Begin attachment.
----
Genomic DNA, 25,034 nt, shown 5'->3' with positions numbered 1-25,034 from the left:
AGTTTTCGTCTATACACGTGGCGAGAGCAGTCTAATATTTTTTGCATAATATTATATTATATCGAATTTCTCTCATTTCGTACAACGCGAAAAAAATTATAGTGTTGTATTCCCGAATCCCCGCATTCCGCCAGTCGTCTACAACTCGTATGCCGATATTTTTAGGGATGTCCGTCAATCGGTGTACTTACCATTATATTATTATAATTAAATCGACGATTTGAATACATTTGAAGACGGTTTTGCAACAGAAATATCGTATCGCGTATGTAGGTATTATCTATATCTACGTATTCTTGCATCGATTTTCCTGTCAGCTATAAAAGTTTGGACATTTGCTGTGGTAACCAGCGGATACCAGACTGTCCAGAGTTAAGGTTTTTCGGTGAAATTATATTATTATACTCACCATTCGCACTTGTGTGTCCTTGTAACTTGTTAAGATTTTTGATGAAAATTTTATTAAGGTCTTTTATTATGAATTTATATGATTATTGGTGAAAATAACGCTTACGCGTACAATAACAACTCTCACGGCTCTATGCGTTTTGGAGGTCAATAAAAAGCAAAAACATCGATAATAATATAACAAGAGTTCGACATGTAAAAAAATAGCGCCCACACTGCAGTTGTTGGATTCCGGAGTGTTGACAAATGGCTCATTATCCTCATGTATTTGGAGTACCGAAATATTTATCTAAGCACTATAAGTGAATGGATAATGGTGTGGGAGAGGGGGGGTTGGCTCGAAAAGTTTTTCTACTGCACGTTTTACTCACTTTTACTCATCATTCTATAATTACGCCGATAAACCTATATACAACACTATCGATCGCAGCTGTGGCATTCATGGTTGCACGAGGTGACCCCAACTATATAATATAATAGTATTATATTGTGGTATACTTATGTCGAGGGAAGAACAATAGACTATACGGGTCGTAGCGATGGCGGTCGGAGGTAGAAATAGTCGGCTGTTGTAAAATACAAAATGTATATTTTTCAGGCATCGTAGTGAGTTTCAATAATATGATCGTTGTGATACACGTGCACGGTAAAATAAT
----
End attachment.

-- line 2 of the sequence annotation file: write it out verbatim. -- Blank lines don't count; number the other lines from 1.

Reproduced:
AGTTTTCGTCTATACACGTGGCGAGAGCAGTCTAATATTTTTTGCATAATATTATATTATATCGAATTTCTCTCATTTCGTACAACGCGAAAAAAATTATAGTGTTGTATTCCCGAATCCCCGCATTCCGCCAGTCGTCTACAACTCGTATGCCGATATTTTTAGGGATGTCCGTCAATCGGTGTACTTACCATTATATTATTATAATTAAATCGACGATTTGAATACATTTGAAGACGGTTTTGCAACAGAAATATCGTATCGCGTATGTAGGTATTATCTATATCTACGTATTCTTGCATCGATTTTCCTGTCAGCTATAAAAGTTTGGACATTTGCTGTGGTAACCAGCGGATACCAGACTGTCCAGAGTTAAGGTTTTTCGGTGAAATTATATTATTATACTCACCATTCGCACTTGTGTGTCCTTGTAACTTGTTAAGATTTTTGATGAAAATTTTATTAAGGTCTTTTATTATGAATTTATATGATTATTGGTGAAAATAACGCTTACGCGTACAATAACAACTCTCACGGCTCTATGCGTTTTGGAGGTCAATAAAAAGCAAAAACATCGATAATAATATAACAAGAGTTCGACATGTAAAAAAATAGCGCCCACACTGCAGTTGTTGGATTCCGGAGTGTTGACAAATGGCTCATTATCCTCATGTATTTGGAGTACCGAAATATTTATCTAAGCACTATAAGTGAATGGATAATGGTGTGGGAGAGGGGGGGTTGGCTCGAAAAGTTTTTCTACTGCACGTTTTACTCACTTTTACTCATCATTCTATAATTACGCCGATAAACCTATATACAACACTATCGATCGCAGCTGTGGCATTCATGGTTGCACGAGGTGACCCCAACTATATAATATAATAGTATTATATTGTGGTATACTTATGTCGAGGGAAGAACAATAGACTATACGGGTCGTAGCGATGGCGGTCGGAGGTAGAAATAGTCGGCTGTTGTAAAATACAAAATGTATATTTTTCAGGCATCGTAGTGAGTTTCAATAATATGATCGTTGTGATACACGTGCACGGTAAAATAAT